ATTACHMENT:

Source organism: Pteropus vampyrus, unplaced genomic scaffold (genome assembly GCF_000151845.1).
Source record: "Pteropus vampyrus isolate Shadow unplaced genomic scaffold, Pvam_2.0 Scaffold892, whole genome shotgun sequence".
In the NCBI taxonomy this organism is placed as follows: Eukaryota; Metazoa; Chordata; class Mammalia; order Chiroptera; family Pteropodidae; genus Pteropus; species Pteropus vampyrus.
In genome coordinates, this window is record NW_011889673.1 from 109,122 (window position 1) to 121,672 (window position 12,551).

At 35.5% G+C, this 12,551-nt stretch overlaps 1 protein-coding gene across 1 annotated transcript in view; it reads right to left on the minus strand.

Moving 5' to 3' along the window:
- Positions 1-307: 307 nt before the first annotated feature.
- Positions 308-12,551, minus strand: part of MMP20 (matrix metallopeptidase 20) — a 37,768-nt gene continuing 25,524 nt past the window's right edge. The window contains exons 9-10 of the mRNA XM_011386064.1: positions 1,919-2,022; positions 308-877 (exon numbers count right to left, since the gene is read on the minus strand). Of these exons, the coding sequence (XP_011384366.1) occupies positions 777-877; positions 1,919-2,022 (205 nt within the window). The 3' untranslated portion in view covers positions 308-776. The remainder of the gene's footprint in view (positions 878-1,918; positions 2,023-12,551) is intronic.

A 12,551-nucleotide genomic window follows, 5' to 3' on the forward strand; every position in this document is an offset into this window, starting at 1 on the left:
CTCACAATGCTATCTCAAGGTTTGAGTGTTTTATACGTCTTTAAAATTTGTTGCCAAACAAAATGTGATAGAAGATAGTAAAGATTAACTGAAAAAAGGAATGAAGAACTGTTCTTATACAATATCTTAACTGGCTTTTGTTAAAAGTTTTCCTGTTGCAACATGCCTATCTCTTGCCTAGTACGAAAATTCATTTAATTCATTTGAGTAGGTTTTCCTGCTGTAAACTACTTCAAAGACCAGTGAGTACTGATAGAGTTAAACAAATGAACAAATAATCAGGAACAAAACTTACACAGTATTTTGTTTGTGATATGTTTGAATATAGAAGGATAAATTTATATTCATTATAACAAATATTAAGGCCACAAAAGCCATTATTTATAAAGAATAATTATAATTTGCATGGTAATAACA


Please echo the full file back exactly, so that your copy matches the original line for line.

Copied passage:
Source organism: Pteropus vampyrus, unplaced genomic scaffold (genome assembly GCF_000151845.1).
Source record: "Pteropus vampyrus isolate Shadow unplaced genomic scaffold, Pvam_2.0 Scaffold892, whole genome shotgun sequence".
In the NCBI taxonomy this organism is placed as follows: Eukaryota; Metazoa; Chordata; class Mammalia; order Chiroptera; family Pteropodidae; genus Pteropus; species Pteropus vampyrus.
In genome coordinates, this window is record NW_011889673.1 from 109,122 (window position 1) to 121,672 (window position 12,551).

At 35.5% G+C, this 12,551-nt stretch overlaps 1 protein-coding gene across 1 annotated transcript in view; it reads right to left on the minus strand.

Moving 5' to 3' along the window:
- Positions 1-307: 307 nt before the first annotated feature.
- Positions 308-12,551, minus strand: part of MMP20 (matrix metallopeptidase 20) — a 37,768-nt gene continuing 25,524 nt past the window's right edge. The window contains exons 9-10 of the mRNA XM_011386064.1: positions 1,919-2,022; positions 308-877 (exon numbers count right to left, since the gene is read on the minus strand). Of these exons, the coding sequence (XP_011384366.1) occupies positions 777-877; positions 1,919-2,022 (205 nt within the window). The 3' untranslated portion in view covers positions 308-776. The remainder of the gene's footprint in view (positions 878-1,918; positions 2,023-12,551) is intronic.

A 12,551-nucleotide genomic window follows, 5' to 3' on the forward strand; every position in this document is an offset into this window, starting at 1 on the left:
CTCACAATGCTATCTCAAGGTTTGAGTGTTTTATACGTCTTTAAAATTTGTTGCCAAACAAAATGTGATAGAAGATAGTAAAGATTAACTGAAAAAAGGAATGAAGAACTGTTCTTATACAATATCTTAACTGGCTTTTGTTAAAAGTTTTCCTGTTGCAACATGCCTATCTCTTGCCTAGTACGAAAATTCATTTAATTCATTTGAGTAGGTTTTCCTGCTGTAAACTACTTCAAAGACCAGTGAGTACTGATAGAGTTAAACAAATGAACAAATAATCAGGAACAAAACTTACACAGTATTTTGTTTGTGATATGTTTGAATATAGAAGGATAAATTTATATTCATTATAACAAATATTAAGGCCACAAAAGCCATTATTTATAAAGAATAATTATAATTTGCATGGTAATAACA